If it's western food you want and you don't mind paying for it, try the Hard Rock Cafe (Y*ngsh^c`nt%ng "* Ø*Õø, or try Ch1ngch5ngf3ndi3n §«*µÍ, the adjacent Great Wall Sheraton), always good for a fun time. The Lufthansa Center has a nice Italian place as well as a good German restaurant, and there are a few more of both down on S`nl&t{n »ð¿ÔÕÕ (or Sanlitunr, as the cab drivers like to say) as well as 1001 Nights, a 24-hr Middle Eastern place famous with Beijing expats. Mexican food lovers will be mostly out of luck, though Mexican Wave on D8ngd3qi1ol] *´¥Û«¬ makes a good attempt. Try the chicken burrito, and the sangria is great on a steamy Beijing evening.


For Chinese food that's a little bit different, try H4it}d* Ý*Õ¡µÿ (Black Earth), a place specializing in Cultural Revolution-era kitsch and peasant food; it's on H5p^ngl& d8ngd3j%e ÝÕ*ý*´¥Ûý÷. Additionally, you shouldn't leave Beijing without having hu0gu8 ª*¯, or Mongolian hotpot. You order a bunch of raw meats (of which mutton is the centerpiece), vegetables, tofu, noodles, and other goodies, and cook them by throwing them in the pot of boiling soup (spicy or plain) sitting in the middle of the table. Though the spicy broth is fun just to watch everyone sweat, see if you can get a split pot with both kinds so you get a break from the heat if you want. There are hotpot places all over town. Finally, check out the nightmarkets that pop up in various places around town during the summer. There's actually a really good one in front of Nightman Disco on weeknights; do your homework early one night and head over.




Yes, of course. You want to know where the good places are to buy stuff. Beijing is in an interesting state right now; you've got, as one past FSP'er put it, "A brand-new luxury shopping mall opening up right next to the old man selling plastic hair clips laid out on a blanket." The basic rule is that you shouldn't let appearances deceive you, in either direction. There's some really great stuff in places you wouldn't believe, and some absolute junk marketed as the real thing.


Where do I get basic, everyday stuff? A couple of easy options here. If you need stationery and other random "school supplies," try the store in Xinsong (not the cheapest, but definitely convenient) or the stationery place next door to the H9ngy7 ÝÏ"* Japanese restaurant. Due to China's proximity to Japan (center of the world for cute and intricate stationery), this little shop has an incredibly wide selection of nifty pens as well as cards and notebooks of all kinds.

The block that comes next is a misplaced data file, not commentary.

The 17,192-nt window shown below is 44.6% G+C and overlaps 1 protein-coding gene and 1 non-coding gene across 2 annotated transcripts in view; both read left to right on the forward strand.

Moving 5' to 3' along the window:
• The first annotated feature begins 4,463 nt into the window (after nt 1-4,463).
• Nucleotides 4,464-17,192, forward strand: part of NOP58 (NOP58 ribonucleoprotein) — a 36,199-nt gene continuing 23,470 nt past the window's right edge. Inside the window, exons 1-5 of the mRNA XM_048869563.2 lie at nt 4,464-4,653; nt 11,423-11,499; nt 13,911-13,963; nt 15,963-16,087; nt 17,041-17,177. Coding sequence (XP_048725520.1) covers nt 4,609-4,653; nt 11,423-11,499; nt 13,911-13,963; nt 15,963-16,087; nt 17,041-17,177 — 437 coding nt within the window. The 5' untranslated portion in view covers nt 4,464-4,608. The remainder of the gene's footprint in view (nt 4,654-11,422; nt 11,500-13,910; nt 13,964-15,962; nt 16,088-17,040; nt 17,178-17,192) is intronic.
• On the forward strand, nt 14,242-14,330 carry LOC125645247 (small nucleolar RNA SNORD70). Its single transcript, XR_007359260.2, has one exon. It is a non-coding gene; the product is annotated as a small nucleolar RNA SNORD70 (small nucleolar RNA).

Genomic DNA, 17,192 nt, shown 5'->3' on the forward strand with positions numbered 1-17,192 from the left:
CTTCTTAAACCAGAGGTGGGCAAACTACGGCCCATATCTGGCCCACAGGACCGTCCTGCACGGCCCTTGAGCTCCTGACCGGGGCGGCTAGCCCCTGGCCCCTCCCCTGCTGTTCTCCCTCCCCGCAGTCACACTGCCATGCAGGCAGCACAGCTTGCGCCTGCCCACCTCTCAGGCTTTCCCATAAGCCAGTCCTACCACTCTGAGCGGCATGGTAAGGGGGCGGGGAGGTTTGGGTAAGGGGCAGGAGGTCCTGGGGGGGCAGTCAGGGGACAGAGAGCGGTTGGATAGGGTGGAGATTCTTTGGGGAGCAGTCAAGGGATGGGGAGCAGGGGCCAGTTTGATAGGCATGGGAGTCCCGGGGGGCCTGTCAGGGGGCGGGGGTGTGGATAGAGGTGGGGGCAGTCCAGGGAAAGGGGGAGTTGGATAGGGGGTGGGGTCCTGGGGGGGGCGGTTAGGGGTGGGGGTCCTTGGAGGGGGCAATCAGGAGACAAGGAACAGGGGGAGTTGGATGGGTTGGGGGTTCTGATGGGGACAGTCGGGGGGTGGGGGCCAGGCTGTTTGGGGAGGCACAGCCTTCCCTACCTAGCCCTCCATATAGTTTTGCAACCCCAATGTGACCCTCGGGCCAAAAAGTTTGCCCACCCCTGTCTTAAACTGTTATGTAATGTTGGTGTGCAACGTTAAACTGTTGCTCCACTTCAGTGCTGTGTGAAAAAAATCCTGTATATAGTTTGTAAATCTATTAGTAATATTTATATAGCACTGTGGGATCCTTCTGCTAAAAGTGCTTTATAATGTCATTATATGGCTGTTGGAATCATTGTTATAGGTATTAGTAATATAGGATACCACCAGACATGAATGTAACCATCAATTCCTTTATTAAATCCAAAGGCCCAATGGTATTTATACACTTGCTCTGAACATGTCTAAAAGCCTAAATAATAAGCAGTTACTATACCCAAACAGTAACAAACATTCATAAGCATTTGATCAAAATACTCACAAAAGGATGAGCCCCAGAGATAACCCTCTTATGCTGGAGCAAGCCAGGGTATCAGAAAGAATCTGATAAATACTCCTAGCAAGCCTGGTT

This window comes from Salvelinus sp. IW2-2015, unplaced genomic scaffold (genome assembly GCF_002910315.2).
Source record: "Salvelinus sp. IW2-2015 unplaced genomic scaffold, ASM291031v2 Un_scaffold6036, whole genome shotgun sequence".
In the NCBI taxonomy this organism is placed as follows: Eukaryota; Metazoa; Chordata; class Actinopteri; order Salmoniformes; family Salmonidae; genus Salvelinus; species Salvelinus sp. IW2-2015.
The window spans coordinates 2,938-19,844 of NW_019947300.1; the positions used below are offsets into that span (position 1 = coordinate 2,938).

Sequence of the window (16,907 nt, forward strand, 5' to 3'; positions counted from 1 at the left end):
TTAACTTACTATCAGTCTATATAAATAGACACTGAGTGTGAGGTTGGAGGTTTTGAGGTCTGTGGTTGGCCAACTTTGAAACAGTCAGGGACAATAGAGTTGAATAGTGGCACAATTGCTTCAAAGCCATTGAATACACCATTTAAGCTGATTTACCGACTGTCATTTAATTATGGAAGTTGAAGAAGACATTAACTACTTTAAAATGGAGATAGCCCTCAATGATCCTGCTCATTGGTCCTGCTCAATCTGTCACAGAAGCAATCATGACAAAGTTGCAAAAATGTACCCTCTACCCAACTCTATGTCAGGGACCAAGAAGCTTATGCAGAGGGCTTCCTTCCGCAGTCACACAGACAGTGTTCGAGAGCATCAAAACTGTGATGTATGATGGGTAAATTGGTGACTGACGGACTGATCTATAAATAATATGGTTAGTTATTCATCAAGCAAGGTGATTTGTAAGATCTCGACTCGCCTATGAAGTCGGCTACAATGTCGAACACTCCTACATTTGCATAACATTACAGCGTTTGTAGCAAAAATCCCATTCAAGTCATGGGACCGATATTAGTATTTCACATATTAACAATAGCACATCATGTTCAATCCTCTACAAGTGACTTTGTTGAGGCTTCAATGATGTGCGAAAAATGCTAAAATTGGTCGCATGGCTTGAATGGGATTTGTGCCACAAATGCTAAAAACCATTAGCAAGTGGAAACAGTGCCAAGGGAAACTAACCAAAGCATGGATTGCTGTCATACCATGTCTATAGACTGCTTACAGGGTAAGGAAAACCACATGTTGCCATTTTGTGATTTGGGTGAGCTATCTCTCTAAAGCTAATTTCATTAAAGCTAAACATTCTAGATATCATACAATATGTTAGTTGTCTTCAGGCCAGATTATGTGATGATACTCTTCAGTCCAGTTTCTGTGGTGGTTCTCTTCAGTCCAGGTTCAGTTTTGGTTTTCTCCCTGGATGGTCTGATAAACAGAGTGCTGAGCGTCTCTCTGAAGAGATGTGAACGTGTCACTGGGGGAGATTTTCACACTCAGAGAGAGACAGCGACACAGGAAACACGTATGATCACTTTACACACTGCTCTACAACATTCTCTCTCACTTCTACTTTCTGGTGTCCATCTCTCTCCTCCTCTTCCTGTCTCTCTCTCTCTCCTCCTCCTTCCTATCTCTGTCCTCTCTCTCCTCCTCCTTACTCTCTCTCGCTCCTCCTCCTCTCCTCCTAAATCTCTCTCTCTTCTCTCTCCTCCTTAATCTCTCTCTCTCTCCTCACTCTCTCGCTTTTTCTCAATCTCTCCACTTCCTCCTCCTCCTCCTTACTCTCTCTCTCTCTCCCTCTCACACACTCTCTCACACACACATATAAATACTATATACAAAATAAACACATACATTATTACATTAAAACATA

For bigger stuff like coat hangers, water bottles, soap, shampoo, and inflatable furniture, try L*k7l9ng ¿søÕ¬°, on the Third Ring Road just east of H2idi3nl] Ý£µÌ¬. If the cab driver doesn't know where you mean, try "Shu`ng`n de du*mi3n À´*µ*'Ê." Shu`ng`n À´* is a five-floor department store with lots of clothes, cosmetics, sporting goods, and the whole bit. Think JC Penney's, with a video arcade on the top floor. Also good for basic needs and groceries is the supermarket down the alley from the Korean restaurants, which doesn't have as much of a selection but wins big for convenience. It also carries some Western brands of sanitary napkins and tampons, as does L*k7l9ng ¿søÕ¬°.


If it's something western you need and you can't find it anywhere else, you've got two other main options. For over-the-counter drugs (including antibiotics), toiletries, and most notably, deodorant, head to Watson's, the drug store at the Holiday Inn Lido (L*d[f3ndi3n ¿&endash;*º*µÍ), but be prepared to pay American prices or more for whatever you get there. For food items, the Lido Market, also at the Holiday Inn, has a good selection, but be sure to check the expiration dates. For closer, cheaper, and fresher western foodstuffs, try Jenny Lou's, a little convenience store in the Sanlitun area down the street from 1001 Nights on G8ngr5nt&y]gu2nb6il] *§»ÀÃÂ"ð*𱱬 (Worker's Stadium North Road, G8ngt&b6il]*§Ã±±¬ for short). Most exciting, they have real milk and good cheese. Yum.


That's nice, but what about clothes and other useful stuff? You'll have a wide range of things to choose from; everything from designer apparel to imitation designer to just normal, everyday stuff is available. Keep in mind, though, that what you may view as regular, casual clothing is often viewed as high-class, so it might be a bit harder to find than you think. T-shirts are a prime example here. Additionally, if you're taller than about 5'9" for men or 5'5" for women, you might have a harder time finding things that fit, with Silk Alley having some exceptions to that rule. Also, if you have large feet, you may have trouble finding your size.


For the Chinese department store experience, start at X%d`n &emdash;µ*or Shu`ng`n À´*, and go from there. Shu`ng`n is newer and thus less crowded, but the surrounding area doesn't have as many other shops as X%d`n does. Also of note, but also of higher price, are Beijing New World Center (X%nsh*ji7 sh`ngch2ng &endash;¬ ¿ýÁSð, just south of the Ch9ngw5nm5n Á subway stop), the Lufthansa Center (Y3nsh`zh8ngx%n &emdash;ýSØ÷&endash;&endash;), and the whole Wangfujing area (W1ngf}j&ngd3ji4 Õ**ÆæÆ¥Ûý÷), which is presently under major reconstruction.